Terence Davies

Terence Davies (born 10 November 1945)[1] is an English screenwriter, film director, novelist and actor. He is one of the most acclaimed British filmmakers of the present.[2][3] He is best known as the writer and director of Distant Voices, Still Lives (1988) and The Long Day Closes (1992) as well the collage film Of Time and the City (2008).

Terence Davies
Born (1945-11-10) 10 November 1945
OccupationScreenwriter, film director

Early years

Davies was born in Kensington, Liverpool, Lancashire, the youngest of ten children of working-class Catholic parents.[4] Though he was raised Catholic by his deeply religious mother, he later rejected religion and considers himself an atheist.[5]


After leaving school at sixteen Davies worked for ten years as a shipping office clerk and as an unqualified accountant before leaving Liverpool to attend Coventry Drama School. While he was there he wrote the screenplay for what became his first autobiographical short, Children (1976), filmed under the auspices of the BFI Production Board. After this introduction to film-making Davies went to the National Film School, completing Madonna and Child (1980), a continuation of the story of Davies's alter ego, Robert Tucker, covering his years as a clerk in Liverpool. Three years later he completed the trilogy with Death and Transfiguration (1983), in which he hypothesizes the circumstances of his death. These works went on to be screened together at film festivals throughout Europe and North America as The Terence Davies Trilogy, winning numerous awards. Davies, who is gay,[6] frequently explores gay themes in his films.[4]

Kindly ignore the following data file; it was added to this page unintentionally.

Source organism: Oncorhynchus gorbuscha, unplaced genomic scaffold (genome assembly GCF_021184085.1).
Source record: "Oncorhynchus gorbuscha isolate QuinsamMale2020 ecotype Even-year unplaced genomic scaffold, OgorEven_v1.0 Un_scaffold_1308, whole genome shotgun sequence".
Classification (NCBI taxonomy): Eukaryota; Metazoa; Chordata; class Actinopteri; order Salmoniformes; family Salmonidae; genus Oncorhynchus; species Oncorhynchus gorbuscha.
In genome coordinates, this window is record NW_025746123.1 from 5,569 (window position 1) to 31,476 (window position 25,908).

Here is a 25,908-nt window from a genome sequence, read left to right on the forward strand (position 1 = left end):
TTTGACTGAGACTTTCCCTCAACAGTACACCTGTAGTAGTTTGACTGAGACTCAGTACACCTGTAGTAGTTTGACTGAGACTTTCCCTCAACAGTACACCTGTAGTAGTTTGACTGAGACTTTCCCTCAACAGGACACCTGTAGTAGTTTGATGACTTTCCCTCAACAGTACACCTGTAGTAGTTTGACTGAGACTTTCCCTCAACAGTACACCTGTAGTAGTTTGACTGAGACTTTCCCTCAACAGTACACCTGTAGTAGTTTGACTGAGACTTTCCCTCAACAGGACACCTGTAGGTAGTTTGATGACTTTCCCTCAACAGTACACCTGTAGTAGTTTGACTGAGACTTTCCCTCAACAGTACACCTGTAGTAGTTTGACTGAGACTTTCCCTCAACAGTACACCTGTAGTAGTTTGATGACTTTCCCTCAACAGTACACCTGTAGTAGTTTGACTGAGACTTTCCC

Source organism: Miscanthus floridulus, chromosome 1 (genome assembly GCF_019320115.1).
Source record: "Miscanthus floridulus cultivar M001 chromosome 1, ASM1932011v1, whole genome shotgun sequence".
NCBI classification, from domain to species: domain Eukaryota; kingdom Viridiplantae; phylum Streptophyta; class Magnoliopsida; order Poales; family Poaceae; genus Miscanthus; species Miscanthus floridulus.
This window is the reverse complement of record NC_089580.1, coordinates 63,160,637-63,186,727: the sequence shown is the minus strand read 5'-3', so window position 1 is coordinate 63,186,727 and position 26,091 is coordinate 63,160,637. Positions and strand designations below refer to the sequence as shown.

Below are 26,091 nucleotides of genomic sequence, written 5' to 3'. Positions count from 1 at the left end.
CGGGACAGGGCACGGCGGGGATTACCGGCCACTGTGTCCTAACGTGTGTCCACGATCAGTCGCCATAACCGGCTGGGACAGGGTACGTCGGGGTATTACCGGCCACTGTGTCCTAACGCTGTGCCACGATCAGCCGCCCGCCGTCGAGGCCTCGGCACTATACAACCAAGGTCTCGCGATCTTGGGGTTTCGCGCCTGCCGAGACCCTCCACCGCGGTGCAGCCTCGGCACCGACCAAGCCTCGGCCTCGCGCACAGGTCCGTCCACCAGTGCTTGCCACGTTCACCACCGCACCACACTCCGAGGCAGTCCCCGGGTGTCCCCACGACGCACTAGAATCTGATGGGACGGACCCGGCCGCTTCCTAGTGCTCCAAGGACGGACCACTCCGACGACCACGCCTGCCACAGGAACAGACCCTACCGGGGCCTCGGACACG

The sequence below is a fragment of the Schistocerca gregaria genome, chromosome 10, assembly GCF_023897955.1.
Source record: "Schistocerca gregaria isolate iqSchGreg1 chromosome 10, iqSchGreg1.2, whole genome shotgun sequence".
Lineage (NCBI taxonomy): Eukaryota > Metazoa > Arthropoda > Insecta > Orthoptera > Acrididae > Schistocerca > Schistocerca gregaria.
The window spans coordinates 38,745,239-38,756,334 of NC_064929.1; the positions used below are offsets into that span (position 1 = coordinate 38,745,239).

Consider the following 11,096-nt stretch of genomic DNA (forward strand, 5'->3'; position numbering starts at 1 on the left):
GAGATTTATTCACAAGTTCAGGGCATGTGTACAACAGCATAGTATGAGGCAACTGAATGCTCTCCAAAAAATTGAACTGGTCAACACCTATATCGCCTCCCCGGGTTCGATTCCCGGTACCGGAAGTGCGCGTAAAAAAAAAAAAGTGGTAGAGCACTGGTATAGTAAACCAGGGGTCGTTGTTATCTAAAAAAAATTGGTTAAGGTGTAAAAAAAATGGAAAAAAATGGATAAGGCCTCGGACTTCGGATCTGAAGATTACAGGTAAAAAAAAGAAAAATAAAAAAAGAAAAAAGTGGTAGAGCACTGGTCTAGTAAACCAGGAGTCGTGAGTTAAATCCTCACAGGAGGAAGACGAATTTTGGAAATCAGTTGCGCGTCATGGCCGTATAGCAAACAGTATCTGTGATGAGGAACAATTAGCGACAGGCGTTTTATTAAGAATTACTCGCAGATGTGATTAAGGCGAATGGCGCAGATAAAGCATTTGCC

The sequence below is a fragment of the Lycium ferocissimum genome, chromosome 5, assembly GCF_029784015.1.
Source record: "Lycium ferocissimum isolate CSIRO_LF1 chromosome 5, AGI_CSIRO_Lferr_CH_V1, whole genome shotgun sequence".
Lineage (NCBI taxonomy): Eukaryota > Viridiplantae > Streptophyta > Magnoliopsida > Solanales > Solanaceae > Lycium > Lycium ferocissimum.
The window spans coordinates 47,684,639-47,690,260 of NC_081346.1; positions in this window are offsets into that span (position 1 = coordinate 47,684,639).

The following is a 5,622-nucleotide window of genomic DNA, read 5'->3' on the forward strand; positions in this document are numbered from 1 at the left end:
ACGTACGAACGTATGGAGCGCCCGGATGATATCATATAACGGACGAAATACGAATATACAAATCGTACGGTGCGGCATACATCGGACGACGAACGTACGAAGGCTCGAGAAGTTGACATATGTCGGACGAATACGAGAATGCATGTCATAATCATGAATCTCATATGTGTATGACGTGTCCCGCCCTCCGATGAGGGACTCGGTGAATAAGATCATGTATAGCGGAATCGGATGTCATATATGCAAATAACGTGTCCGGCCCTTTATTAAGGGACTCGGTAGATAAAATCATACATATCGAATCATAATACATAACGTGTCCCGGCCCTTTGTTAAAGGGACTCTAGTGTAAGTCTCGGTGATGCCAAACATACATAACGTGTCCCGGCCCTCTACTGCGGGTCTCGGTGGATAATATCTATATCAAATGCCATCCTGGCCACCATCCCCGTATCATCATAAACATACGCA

Due to funding difficulties and his refusal to compromise, Davies's output has been comparatively sporadic, with only seven feature films released to date.

Davies's first two features, Distant Voices, Still Lives and The Long Day Closes, are autobiographical films set in Liverpool in the 1940s and 1950s. In reviewing Distant Voices, Still Lives when it was first released Jonathan Rosenbaum wrote that "years from now when practically all the other new movies currently playing are long forgotten, it will be remembered and treasured as one of the greatest of all English films".[7] In 2002 critics polled for Sight & Sound ranked Distant Voices, Still Lives as the ninth best film of the previous 25 years.[8] Jean-Luc Godard, often dismissive of British cinema in general, singled out Distant Voices, Still Lives as a major exception, calling it "magnificent". The Long Day Closes was also praised by J. Hoberman as "Davies'[s] most autobiographical and fully achieved work".[9]

Davies's next two features, The Neon Bible and The House of Mirth, were adaptations of novels by John Kennedy Toole and Edith Wharton respectively. The House of Mirth received favourable reviews, with Film Comment naming it one of the ten best films of 2000. Gillian Anderson won Best Performance in the Second Annual Village Voice Film Critics' Poll and the film was named the third best film of 2000 in the same poll.[10]